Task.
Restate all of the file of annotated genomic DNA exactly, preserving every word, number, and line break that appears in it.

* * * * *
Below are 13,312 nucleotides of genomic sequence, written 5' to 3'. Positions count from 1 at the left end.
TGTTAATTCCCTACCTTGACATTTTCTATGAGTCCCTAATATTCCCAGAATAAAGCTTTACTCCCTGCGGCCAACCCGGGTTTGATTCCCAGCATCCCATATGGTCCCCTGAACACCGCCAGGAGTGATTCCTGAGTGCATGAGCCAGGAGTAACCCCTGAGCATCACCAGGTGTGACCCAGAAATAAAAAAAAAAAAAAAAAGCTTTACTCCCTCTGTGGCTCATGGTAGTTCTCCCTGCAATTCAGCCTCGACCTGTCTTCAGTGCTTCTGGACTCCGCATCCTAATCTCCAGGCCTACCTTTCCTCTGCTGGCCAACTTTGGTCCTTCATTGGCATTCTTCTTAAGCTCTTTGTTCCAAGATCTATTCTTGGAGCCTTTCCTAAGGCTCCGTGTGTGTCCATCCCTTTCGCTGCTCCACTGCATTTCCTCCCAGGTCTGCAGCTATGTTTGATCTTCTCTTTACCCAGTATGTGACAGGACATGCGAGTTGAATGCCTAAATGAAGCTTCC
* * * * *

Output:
Below are 13,312 nucleotides of genomic sequence, written 5' to 3'. Positions count from 1 at the left end.
TGTTAATTCCCTACCTTGACATTTTCTATGAGTCCCTAATATTCCCAGAATAAAGCTTTACTCCCTGCGGCCAACCCGGGTTTGATTCCCAGCATCCCATATGGTCCCCTGAACACCGCCAGGAGTGATTCCTGAGTGCATGAGCCAGGAGTAACCCCTGAGCATCACCAGGTGTGACCCAGAAATAAAAAAAAAAAAAAAAAGCTTTACTCCCTCTGTGGCTCATGGTAGTTCTCCCTGCAATTCAGCCTCGACCTGTCTTCAGTGCTTCTGGACTCCGCATCCTAATCTCCAGGCCTACCTTTCCTCTGCTGGCCAACTTTGGTCCTTCATTGGCATTCTTCTTAAGCTCTTTGTTCCAAGATCTATTCTTGGAGCCTTTCCTAAGGCTCCGTGTGTGTCCATCCCTTTCGCTGCTCCACTGCATTTCCTCCCAGGTCTGCAGCTATGTTTGATCTTCTCTTTACCCAGTATGTGACAGGACATGCGAGTTGAATGCCTAAATGAAGCTTCC